Tuesday, October 12, 2004

Kerry's naive on terror, Cheney says

Clermont crowd applauds
vice president's criticism of Democrat

By Gregory Korte
The Cincinnati Enquirer

President Dick Cheney smiles at Congressman Rob Portman (R-Ohio), as he thanks him for his help during a speech at the Clermont County Airport.
(Gary Landers/The Enquirer)
Photos from Monday's rally
BATAVIA TWP. - Appearing in Republican-friendly Clermont County Monday afternoon, Vice President Dick Cheney said Sen. John Kerry "does not understand the danger" of the global war on terror.

In a 26-minute speech that mentioned Kerry by name 21 times, Cheney fulfilled the running mate's role in firing up the base and attacking the opposition - running through the senator's congressional record and public statements and confronting them one by one.

Top among them was Kerry's statement in a New York Times Magazine story the day before:

"We have to get back to the place we were, where terrorists are not the focus of our lives, but they're a nuisance," Kerry said. "As a former law-enforcement person, I know we're never going to end prostitution. We're never going to end illegal gambling. But we're going to reduce it, organized crime, to a level where it isn't on the rise."

Cheney's response Monday: "This is naive and dangerous, as was Sen. Kerry's reluctance earlier this year to call the war on terror an actual war.

"He preferred to think of it, he said, as primarily an intelligence and law-enforcement operation. This is all part of a pre-9/11 mind-set, and it is a view we cannot go back to," Cheney said.

He continued, "You occasionally hear some bold talk from him, but it cannot disguise a 30-year record of coming down on the wrong side of virtually every major defense issue."

Democrats said Cheney's speech continued a misleading attack on Kerry's plan to "hunt down and kill the terrorists."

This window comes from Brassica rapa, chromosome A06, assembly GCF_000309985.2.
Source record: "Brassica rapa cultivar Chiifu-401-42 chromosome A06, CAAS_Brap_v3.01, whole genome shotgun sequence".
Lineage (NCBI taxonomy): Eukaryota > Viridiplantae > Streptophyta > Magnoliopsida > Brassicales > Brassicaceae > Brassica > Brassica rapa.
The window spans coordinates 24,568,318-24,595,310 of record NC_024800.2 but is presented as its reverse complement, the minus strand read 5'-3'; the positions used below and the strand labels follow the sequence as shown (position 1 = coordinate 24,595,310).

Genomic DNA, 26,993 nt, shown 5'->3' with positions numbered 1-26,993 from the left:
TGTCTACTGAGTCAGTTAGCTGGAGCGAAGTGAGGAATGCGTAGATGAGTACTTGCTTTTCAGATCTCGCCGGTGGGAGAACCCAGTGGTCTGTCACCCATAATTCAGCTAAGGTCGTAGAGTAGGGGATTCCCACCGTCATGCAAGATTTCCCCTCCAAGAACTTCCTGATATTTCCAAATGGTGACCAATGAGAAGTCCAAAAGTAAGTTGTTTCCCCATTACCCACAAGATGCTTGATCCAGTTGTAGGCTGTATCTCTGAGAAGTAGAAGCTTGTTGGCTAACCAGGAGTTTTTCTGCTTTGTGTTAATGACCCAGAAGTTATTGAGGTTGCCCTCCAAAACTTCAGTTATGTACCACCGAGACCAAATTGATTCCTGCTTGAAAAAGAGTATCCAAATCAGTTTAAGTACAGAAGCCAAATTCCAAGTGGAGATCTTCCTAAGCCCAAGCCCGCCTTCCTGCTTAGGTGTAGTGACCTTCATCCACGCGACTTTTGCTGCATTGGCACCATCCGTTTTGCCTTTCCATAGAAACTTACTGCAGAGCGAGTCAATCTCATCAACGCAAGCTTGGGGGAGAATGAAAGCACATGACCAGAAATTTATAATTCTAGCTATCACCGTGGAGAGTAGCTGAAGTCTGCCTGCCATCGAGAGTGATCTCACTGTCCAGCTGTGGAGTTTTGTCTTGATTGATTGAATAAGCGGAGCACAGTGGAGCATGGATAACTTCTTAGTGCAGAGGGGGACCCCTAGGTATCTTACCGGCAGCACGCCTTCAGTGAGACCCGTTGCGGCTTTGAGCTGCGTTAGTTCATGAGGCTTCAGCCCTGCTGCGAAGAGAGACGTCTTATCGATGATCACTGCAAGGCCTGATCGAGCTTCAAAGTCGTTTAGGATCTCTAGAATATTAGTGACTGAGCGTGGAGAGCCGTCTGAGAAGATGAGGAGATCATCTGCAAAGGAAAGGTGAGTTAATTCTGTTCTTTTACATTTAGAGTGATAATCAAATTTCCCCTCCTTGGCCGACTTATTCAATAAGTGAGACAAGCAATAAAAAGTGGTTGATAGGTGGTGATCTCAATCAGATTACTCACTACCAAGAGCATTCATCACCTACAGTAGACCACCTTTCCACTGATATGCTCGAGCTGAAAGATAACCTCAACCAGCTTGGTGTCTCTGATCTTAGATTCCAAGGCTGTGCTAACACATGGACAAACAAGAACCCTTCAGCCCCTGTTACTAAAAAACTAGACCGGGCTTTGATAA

"They're cutting and pasting lines to scare America, and it's ridiculous," said Brendon Cull, a spokesman for the Ohio Democratic coordinated campaign. "John Kerry, on a consistent basis, has said forcefully he will fight the war on terror. It was George Bush who said just a few weeks ago that we can't win the war on terror."

Cheney's visit Monday was part of a swing through Midwestern states of Ohio, Iowa, Wisconsin and Minnesota.

Speaking in a hangar at the Clermont County Airport, Cheney read his speech from the podium in a calm, level voice - giving the Columbus Day crowd of about 2,500 few cues to applaud. They found their own.

Much of Cheney's speech consisted of lines he's used before, on the stump or in last week's vice presidential debate. The only apparently unscripted moment came when Cheney offered what may or may not have been a slip of the tongue.

"On issues of vital national security, Sen. Kennedy - excuse me ... I keep forgetting that Sen. Kerry is the more liberal senator," Cheney said to uproarious laughter. "Sen. Kerry offers a record of weakness and a strategy of retreat."

President Bush made a similar flub in the second presidential debate Friday when he said, "National Journal named Senator Kennedy the most liberal senator of all." Unlike Cheney, he did not correct himself.

Warming up the crowd were Pro Football Hall of Famer Anthony Munoz, Clermont County GOP Chairman Tim Rudd and U.S. Rep. Rob Portman, R-Ohio. Joining them were the families of two Clermont County servicemen: Staff Sgt. Charles Kiser, killed by a car bomb in Iraq in June, and Spc. Keith "Matt" Maupin, missing since April.

Christian conservatives were also in attendance, with Dr. John C. Willke, the founder of the Right to Life movement, giving an invocation urging the re-election of Bush and Cheney to "return the nation to its earlier, Christian roots."

Two-thirds of Clermont County voters went for Bush in 2000, and Cheney said "it looks like Batavia is Bush-Cheney country."

Cheney praised Portman, who helped him prepare for last week's vice presidential debate.

"He also makes a pretty good Joe Lieberman and John Edwards," he said, explaining that Portman served as a stand-in for his vice presidential opponent in the 2000 campaign as well. "I have to tell you, he was tougher than either one of them."

A Cheney spokeswoman said the vice president planned to return to Cincinnati as early as next week. Also, the Kerry campaign announced Monday that the senator would take a bus trip through southern Ohio Saturday, starting in Xenia.

E-mail gkorte@enquirer.com

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